A smart programmer for the InterStim system, which delivers sacral neuromodulation therapy to treat overactive bladder, chronic fecal incontinence, and non-obstructive urinary retention, obtained FDA approval last December. The smart programmer streamlines multiple devices into a single, touch screen Samsung mobile device and allows care personalization by letting patients simply and discreetly manage therapy. Physicians can also check MRI eligibility and view insights and access for a detailed view of the patient’s therapy experience.
With $1.3 billion of revenue, Pain Therapies jumped 10 percent from the previous year. The Intellis spinal cord stimulation (SCS) platform drove sales in this segment, as did the firm’s Evolve workflow algorithm, Snapshot reports, and Targeted Drug Delivery products.
A new clinician programmer for the Synchromed II pump was approved last January. Its visual tools and intuitive workflows simplify therapy management, running on a tablet with vibrant screen display. Visual enhancements include a side-by-side comparison of therapy changes and flex dosing graphics.
The firm launched OptiSphere embolization spheres, a resorbable embolic platform to embolize hypervascular tumors, last April. OptiSphere is manufactured for Medtronic by Vascular Solutions, a Teleflex Inc. subsidiary. Its spherical shape allows smooth embolic delivery and even, predictable distribution.
Medtronic’s Kyphon HV-R bone cement secured FDA clearance last June to fix sacral vertebral body fractures using sacroplasty. The 510(k) broadened the company’s commitment to treat fragility fractures beyond vertebral compression fractures caused by osteoporosis, cancer, or benign lesions.
The Control Workflow evidence-based approach for the Synchromed II pain pump launched last October. It includes oral opioid weaning considerations that can be fitted to each patient and helps physicians to identify those likely to have positive outcomes with the pain pump. It supports oral opioid tapering and drug holidays to minimize intrathecal medication dose during treatment, which several studies have determined may be more effective than a combination of oral and intrathecal pain treatment.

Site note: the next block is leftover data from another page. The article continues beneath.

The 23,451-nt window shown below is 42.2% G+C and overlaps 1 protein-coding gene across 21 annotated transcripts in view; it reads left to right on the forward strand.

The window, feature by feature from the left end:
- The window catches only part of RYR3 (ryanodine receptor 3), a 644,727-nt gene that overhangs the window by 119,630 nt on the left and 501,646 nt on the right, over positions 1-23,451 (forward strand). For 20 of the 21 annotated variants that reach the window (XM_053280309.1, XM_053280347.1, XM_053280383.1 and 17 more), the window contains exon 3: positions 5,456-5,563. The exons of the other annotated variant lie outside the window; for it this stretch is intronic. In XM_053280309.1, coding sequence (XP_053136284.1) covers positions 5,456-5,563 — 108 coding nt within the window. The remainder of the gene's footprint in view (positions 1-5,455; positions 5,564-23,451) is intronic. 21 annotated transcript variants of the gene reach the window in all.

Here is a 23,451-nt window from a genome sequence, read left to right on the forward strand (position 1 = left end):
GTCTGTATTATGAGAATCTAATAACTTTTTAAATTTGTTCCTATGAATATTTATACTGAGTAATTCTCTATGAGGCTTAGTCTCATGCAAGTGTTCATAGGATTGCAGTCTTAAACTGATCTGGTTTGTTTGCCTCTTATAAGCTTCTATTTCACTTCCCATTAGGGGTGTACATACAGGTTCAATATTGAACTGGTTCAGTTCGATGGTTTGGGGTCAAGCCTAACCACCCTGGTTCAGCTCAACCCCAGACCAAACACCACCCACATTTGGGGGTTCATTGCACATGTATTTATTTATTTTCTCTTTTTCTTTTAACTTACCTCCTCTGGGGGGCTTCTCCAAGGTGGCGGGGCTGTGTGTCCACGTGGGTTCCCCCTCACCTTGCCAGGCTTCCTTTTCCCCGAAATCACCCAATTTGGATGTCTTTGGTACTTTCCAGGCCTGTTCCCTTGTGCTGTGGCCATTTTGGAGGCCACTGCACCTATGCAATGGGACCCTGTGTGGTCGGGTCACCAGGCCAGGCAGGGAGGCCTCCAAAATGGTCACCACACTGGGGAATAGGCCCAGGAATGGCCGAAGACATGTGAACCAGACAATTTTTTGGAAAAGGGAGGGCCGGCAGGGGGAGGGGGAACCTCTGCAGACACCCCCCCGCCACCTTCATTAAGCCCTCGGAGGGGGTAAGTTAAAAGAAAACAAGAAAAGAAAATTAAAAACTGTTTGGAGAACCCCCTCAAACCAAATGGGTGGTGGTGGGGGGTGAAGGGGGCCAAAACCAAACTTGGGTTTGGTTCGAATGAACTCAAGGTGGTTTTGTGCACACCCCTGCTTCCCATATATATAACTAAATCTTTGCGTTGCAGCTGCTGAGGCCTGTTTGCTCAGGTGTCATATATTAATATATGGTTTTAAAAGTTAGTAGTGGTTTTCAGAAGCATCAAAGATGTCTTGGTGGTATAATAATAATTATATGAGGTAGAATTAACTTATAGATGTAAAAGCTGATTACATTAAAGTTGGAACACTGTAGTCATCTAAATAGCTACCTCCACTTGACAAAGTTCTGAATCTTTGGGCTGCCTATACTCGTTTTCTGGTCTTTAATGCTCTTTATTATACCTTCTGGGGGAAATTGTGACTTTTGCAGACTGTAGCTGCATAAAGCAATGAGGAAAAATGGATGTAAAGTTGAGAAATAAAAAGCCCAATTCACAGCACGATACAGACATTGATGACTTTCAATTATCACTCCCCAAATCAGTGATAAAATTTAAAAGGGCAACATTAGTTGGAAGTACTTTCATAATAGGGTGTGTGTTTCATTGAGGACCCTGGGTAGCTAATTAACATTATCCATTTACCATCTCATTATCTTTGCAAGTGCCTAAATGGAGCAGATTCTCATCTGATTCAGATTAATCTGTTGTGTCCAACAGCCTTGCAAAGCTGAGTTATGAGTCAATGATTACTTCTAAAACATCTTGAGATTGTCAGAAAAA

SynchroMed II’s myPTM Personal Therapy Manager received FDA approval last October. myPTM lets patients alleviate unpredictable pain with on-demand doses within therapeutic limits set by their doctor. The application is used on a touchscreen Samsung J3 smart device. It features clear dose delivery, access to therapy details, and lockout alerts if the patient exceeds the prescribed limit.
The Diabetes Group vaulted 12 percent upward with $2.4 billion in proceeds. Continued demand for the company’s MiniMed 670G hybrid closed-loop system (which claimed both CE mark approval and FDA approval for children ages 7-13 last June) and high CGM user sensor attachment and utilization drove sales upward. Further expansion came as a result of strong insulin pump sales in Europe, Latin America, and Asia Pacific. Guardian Connect CGM system sales padded further growth.
Last February saw the launch of the MiniMed Mio Advance infusion set. The newest addition to the MiniMed family aims for more convenient set changes by reducing the number of steps necessary. Its design lets users insert the device with one hand and can easily access hard-to-reach sites like the lower back. It has no visible needle and contains a built-in insertion device for consistent insertion force.
A few days later, the FDA approved a new arm indication for the Guardian Sensor 3. The approval lets patients wear the sensor on their upper arm, allowing further flexibility and enhanced performance and accuracy for glucose readings.
The FDA approved the Guardian Connect CGM system for patients aged 14-75 years last March. It is the only CGM system that can alert of potential high or low glucose events up to 60 minutes in advance. Guardian Connect also offers access to the Sugar.IQ smart diabetes assistant so patients can analyze their glucose level’s response to food intake, insulin dosages, daily routines, and other factors.
Medtronic added nutrition-related data services, analytics, and technologies firm Nutrino Health to its family last November. Medtronic hopes to reduce diabetes patients’ food and nutrition management burdens by implementing Nutrino’s extensive food and analysis infrastructure, nutrition expertise, and AI-driven personal insights into its technology. Further, Nutrino had been developing algorithms to predict glycemic responses to food. Medtronic and Nutrino’s partnership began in 2016—Nutrino played a role in the introductions of Medtronic’s updated iPro2 myLog app used with professional CGM solutions (which launched last June powered with a FoodPrint food data app powered by Nutrino) and the Sugar.IQ diabetes assistant app used with Guardian Connect. (The Sugar.IQ app also became commercially available in the U.S. last June.)